Democracy For The People

Arizona PIRG is pushing back against big money in our elections and working to educate the public about the benefits of small donor incentive programs, to amplify the voices of the American people over corporations, Super PACs and the super wealthy.

The money election

One person, one vote: That’s how we’re taught elections in our democracy are supposed to work. Candidates should compete to win our votes by revealing their vision, credentials and capabilities. We, the people, then get to decide who should represent us.

Except these days there's another election: the money election. And in the money election, most people don’t have any say at all. Instead, a small number of super-wealthy individuals and corporations decide which candidates will raise enough money to run the kind of high-priced campaign it takes to win. This money election starts long before you and I even have a chance to cast our votes, and its consequences are felt long after. On issue after issue, politicians often favor the donors who funded their campaigns over the people they're elected to represent.

Image: Flickr User: Joe Shlabotnik - Creative Commons

Super PACs and Super Wealthy Dominate Elections

Since the Supreme Court’s Citizens United decision in 2010, the super wealthy and the mega donors have gained even more influence in the “money election.” 

Take the recent mid-term elections. Our report The Dominance of Big Money in the 2014 Congressional Elections looked at 25 competitive House races, and in those races the top two vote-getters got more than 86 percent of their contributions from large donors. Meanwhile, only two of those candidates raised less than 70 percent of their individual contributions from large donors.

This disparity was also on full display in the 2012 presidential election. Combined both candidates raised $313 million from 3.7 million small donors giving less than $200. However, that $313 million was matched by just 32 Super PAC donors, who each gave an average of more than $9 million. Think about that: just 32 donors — a small enough number that they could all ride on a school bus together — were able match the contributions of 3.7 million ordinary Americans.

So what happens when a handful of super rich donors spend lavishly on elections? For one thing, their money often determines who wins an election. In 2012, 84 percent of House candidates who outspent their opponents in the general election won.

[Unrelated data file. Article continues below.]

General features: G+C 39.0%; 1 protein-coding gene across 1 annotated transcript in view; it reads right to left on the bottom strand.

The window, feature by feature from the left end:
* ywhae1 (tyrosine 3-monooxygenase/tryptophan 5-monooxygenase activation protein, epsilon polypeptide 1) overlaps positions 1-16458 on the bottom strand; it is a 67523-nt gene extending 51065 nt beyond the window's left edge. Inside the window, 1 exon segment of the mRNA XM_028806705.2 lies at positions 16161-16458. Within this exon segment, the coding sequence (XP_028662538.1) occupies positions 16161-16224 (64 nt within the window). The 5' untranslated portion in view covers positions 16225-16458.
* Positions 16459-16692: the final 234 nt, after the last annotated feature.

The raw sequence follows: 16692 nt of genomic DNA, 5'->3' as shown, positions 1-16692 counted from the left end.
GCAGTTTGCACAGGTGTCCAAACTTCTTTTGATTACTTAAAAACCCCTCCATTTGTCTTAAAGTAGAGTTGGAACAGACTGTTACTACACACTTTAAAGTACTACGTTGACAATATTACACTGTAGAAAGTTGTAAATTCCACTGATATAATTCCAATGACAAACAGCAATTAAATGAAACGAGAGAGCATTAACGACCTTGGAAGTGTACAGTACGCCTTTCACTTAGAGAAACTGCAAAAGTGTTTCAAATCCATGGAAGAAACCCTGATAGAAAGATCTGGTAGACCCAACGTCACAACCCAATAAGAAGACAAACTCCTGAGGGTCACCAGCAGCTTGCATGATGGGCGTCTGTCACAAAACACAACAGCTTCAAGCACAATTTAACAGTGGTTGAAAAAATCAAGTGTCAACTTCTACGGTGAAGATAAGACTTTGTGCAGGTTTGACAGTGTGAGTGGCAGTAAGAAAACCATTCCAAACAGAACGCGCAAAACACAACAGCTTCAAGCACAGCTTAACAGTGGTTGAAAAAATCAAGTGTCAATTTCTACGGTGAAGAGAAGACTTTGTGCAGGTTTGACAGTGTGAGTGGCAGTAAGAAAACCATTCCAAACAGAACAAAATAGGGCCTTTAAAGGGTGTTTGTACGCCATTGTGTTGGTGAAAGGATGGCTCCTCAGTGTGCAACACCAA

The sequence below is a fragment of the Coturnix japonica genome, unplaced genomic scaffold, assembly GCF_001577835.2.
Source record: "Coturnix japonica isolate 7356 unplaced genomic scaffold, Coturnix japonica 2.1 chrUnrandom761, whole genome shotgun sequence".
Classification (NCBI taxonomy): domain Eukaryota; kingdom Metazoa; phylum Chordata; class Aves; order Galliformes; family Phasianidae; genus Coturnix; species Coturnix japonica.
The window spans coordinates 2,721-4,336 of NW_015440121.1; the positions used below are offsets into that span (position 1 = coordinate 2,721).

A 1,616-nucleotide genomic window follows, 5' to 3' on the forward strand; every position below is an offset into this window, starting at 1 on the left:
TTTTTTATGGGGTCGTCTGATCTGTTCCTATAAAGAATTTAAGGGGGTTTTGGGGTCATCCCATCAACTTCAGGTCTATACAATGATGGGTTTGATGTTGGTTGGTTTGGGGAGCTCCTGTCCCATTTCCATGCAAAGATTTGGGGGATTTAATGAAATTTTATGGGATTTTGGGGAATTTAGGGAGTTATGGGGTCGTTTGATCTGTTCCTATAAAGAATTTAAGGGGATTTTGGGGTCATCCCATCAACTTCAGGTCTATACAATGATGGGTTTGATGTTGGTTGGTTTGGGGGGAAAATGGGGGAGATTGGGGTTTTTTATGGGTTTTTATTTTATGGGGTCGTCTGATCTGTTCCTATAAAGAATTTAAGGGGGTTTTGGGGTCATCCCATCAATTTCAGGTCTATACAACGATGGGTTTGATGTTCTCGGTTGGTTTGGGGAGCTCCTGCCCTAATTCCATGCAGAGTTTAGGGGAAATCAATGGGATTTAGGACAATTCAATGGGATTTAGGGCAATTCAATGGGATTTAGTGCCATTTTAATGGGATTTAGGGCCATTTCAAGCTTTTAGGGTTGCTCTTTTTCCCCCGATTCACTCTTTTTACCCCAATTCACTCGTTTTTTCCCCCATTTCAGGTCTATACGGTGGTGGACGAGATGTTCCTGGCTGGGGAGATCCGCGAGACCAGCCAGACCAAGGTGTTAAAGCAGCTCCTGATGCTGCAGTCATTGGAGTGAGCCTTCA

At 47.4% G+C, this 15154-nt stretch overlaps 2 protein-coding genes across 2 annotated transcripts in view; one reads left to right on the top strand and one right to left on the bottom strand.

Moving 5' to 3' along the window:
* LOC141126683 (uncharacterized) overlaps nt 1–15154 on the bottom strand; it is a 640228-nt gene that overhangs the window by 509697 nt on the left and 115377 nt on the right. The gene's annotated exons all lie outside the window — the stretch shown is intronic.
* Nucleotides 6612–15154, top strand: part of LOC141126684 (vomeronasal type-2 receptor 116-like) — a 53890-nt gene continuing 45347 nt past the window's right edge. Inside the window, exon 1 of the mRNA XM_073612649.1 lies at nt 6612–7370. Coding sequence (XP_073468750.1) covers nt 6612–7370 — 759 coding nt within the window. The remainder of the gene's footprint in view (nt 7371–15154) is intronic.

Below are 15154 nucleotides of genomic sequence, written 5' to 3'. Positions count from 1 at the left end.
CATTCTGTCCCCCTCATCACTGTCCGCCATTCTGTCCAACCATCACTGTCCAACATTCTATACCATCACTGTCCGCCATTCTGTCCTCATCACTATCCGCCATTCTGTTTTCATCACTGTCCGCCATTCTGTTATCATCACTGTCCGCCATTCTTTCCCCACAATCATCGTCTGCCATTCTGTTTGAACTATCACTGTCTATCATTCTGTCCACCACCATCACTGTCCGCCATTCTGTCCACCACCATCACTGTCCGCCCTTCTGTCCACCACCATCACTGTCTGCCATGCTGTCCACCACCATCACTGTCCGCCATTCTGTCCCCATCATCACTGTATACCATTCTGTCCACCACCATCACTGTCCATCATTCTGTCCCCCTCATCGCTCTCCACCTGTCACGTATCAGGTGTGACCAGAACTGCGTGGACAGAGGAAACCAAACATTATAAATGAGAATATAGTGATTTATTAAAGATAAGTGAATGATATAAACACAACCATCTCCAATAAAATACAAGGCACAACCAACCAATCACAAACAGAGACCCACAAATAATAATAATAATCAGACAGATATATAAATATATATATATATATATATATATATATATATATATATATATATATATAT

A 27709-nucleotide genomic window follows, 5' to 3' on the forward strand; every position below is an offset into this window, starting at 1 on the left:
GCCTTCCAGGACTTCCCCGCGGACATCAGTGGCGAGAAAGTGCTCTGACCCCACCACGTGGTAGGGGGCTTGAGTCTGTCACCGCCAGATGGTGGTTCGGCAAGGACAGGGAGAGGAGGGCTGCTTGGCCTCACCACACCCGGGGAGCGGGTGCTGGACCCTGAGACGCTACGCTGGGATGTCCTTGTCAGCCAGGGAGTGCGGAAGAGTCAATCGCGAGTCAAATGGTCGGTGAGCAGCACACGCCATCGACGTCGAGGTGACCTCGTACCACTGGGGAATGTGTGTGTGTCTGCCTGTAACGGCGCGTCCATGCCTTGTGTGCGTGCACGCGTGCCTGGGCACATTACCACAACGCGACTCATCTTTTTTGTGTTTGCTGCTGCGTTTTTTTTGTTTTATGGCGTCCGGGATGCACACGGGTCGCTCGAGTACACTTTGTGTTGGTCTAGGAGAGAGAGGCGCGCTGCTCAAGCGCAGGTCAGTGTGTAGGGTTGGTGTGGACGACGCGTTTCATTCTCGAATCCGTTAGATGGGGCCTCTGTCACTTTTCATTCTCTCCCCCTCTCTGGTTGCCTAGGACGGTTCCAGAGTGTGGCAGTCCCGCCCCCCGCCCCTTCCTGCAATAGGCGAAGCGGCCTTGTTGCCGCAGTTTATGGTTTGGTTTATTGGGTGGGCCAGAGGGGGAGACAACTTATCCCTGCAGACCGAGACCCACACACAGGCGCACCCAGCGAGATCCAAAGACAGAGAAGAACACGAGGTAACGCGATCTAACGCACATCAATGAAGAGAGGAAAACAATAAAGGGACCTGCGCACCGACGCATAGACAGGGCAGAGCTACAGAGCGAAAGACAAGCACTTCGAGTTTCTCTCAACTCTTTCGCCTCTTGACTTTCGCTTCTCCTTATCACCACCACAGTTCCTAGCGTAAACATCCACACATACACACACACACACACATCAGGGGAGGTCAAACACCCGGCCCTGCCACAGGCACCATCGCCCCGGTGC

But perhaps the bigger problem is what it does to the public’s trust in their democracy, and the faith we all place in our elected officials. Americans’ confidence in government is near an all-time low, in large part because many Americans believe that government responds to the wishes of the wealthiest donors — and not to the interests or needs of regular Americans. 

It's time to reclaim our democracy and bring it back to the principle of one person, one vote. 

RECLAIMING OUR DEMOCRACY

Small donor empowerment programs that encourage the participation of the average American in the political system are a key weapon in the fight to reclaim our democracy. These programs provide public matching funds to campaigns for small donations and offer tax credits to encourage everyday citizens to make small campaign contributions.  

These programs can help focus candidates for office on seeking the broad support of the public rather than the narrow support of a few moneyed interests and help bring more ordinary citizens into the process. 

Arizona PIRG is working with our national coalition to educate citizens about the solutions that we can act on now to amplify their voices above the voices of megadonors and special interests. By assembling a broad coalition of support, educating and mobilizing citizens and digging deep into the impact of big money in our elections with our reports, we’re bringing democracy back to the people.

Together, we can win real changes now in how elections are funded throughout our state and our country — so more candidates for more offices focus on we, the people, instead of we, the megadonors.

 

Issue updates

Report | Arizona PIRG Education Fund and Demos | Democracy

The Dominance of Big Money in the 2014 Congressional Elections

In 2014, large donors accounted for the vast majority of all individual federal election contributions this cycle, just as they have in previous elections. Seven of every 10 individual contribution dollars to the federal candidates, parties, PACs and Super PACs that were active in the 2013-2014 election cycle came from donors who gave $200 or more. Candidates alone got 84 percent of their individual contributions from large donors.

> Keep Reading
Report | Arizona PIRG Education Fund | Democracy

Big Money Dominates in Congressional Primaries

Our analysis of fund-raising data from 2014’s congressional primaries examines the way these dynamics are playing out state by state across the country. While some states show markedly more inequity than others, the picture painted by the data is of a primary money race where large donors carry more weight than ordinary Americans. Nationwide, just under two-thirds of all candidate contributions came from the largest donors (those giving over $1,000). And fewer than 5,500 large donors matched the primary contributions coming from at least 440,000 donors nationwide.